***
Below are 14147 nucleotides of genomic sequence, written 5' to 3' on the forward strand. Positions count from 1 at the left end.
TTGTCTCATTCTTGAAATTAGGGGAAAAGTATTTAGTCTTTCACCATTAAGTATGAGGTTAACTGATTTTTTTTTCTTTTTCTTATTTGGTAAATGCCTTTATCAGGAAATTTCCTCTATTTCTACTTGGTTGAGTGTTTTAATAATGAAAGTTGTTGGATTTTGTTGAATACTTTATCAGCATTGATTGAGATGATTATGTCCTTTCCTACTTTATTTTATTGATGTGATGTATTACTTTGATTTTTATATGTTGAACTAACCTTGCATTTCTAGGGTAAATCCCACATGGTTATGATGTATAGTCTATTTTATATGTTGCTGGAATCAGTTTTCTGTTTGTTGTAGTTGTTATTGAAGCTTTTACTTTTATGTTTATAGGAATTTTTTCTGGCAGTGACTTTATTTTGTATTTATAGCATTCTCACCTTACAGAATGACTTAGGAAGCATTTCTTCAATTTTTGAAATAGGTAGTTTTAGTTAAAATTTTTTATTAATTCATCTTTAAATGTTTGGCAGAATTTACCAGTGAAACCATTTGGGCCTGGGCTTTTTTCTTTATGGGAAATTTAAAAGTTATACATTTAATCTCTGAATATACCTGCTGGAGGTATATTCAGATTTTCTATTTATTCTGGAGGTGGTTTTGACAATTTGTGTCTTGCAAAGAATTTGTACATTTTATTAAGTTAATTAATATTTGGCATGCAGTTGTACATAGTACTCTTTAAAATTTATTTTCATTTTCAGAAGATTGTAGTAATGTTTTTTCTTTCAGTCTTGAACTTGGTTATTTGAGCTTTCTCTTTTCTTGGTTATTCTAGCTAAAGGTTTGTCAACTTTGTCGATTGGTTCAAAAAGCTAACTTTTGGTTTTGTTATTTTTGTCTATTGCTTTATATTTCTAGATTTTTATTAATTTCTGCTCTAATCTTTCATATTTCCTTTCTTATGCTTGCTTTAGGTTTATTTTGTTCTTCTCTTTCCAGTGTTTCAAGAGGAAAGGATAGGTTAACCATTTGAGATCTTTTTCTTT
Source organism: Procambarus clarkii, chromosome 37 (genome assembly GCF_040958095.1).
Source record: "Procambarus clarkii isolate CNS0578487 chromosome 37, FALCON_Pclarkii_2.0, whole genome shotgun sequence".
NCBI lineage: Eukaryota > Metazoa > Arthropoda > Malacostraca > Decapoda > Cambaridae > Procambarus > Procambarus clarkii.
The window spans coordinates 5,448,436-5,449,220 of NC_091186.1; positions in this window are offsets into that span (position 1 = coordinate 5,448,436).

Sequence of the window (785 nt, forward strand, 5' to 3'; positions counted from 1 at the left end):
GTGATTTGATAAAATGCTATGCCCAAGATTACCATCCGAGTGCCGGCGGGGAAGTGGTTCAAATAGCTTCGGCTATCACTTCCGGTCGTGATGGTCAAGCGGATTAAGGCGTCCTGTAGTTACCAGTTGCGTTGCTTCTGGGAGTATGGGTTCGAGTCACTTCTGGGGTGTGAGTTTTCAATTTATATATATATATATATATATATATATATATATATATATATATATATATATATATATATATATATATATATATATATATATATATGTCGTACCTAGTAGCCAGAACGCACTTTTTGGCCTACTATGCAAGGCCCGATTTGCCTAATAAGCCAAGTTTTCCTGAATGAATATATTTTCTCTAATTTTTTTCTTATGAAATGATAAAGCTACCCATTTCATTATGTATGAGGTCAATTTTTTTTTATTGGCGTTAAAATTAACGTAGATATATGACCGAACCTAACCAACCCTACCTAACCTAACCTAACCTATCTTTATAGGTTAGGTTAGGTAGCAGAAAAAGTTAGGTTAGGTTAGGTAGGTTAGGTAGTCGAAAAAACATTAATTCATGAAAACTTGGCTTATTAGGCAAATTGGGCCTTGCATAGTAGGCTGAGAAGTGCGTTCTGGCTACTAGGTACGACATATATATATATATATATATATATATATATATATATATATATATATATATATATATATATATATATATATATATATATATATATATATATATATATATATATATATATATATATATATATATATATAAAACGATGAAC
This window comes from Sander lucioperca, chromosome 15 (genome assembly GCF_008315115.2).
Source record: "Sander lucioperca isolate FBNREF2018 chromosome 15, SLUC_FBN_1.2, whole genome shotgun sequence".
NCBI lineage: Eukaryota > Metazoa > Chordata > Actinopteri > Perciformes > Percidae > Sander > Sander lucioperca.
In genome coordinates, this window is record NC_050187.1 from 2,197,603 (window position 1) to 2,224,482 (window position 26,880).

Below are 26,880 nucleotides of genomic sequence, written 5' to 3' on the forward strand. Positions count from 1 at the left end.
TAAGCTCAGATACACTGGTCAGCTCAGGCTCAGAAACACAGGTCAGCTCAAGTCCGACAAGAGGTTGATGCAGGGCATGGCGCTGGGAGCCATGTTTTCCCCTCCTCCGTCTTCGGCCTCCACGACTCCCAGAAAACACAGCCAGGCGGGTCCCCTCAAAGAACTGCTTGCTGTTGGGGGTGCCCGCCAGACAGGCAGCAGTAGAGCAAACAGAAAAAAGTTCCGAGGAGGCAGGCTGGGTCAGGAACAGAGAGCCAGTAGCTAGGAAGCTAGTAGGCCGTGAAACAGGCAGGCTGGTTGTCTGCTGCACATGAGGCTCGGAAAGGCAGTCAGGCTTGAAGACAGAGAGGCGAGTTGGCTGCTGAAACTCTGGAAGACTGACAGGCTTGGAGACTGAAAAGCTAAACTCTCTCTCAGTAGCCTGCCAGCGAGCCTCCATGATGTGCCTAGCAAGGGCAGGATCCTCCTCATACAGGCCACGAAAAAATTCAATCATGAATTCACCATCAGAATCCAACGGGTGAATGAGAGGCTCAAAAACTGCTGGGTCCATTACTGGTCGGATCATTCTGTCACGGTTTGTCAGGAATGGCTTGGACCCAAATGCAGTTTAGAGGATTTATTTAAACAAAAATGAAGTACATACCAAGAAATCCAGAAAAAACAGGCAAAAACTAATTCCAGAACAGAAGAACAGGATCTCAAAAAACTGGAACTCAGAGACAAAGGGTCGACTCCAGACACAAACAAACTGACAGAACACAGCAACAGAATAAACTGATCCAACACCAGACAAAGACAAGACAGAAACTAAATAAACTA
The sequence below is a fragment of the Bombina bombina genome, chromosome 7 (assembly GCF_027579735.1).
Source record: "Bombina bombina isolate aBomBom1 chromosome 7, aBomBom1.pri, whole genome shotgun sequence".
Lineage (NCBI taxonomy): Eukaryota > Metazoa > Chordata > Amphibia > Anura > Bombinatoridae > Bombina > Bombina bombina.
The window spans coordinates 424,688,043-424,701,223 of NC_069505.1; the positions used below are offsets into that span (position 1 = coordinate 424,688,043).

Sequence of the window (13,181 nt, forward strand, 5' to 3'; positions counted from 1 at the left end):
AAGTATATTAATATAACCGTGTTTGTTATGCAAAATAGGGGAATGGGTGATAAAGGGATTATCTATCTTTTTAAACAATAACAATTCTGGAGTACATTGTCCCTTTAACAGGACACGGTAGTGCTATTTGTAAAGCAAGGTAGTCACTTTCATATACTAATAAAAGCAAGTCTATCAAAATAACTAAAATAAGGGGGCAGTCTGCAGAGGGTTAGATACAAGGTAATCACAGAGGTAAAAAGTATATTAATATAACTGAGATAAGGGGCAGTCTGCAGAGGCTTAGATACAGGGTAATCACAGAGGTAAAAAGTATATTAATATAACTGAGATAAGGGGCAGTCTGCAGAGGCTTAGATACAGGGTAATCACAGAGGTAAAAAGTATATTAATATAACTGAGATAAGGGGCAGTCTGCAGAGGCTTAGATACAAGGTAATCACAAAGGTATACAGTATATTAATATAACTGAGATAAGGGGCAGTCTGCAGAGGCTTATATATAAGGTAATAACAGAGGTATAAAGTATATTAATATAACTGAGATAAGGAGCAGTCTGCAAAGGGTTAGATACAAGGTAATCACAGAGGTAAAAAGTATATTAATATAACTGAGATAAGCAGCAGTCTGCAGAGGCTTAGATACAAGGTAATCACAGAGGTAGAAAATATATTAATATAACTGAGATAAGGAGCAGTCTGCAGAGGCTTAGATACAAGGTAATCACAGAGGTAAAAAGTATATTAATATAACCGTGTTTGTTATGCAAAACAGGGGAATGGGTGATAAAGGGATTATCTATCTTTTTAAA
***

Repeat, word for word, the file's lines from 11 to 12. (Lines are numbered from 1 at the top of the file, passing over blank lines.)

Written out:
NCBI lineage: Eukaryota > Metazoa > Chordata > Actinopteri > Perciformes > Percidae > Sander > Sander lucioperca.
In genome coordinates, this window is record NC_050187.1 from 2,197,603 (window position 1) to 2,224,482 (window position 26,880).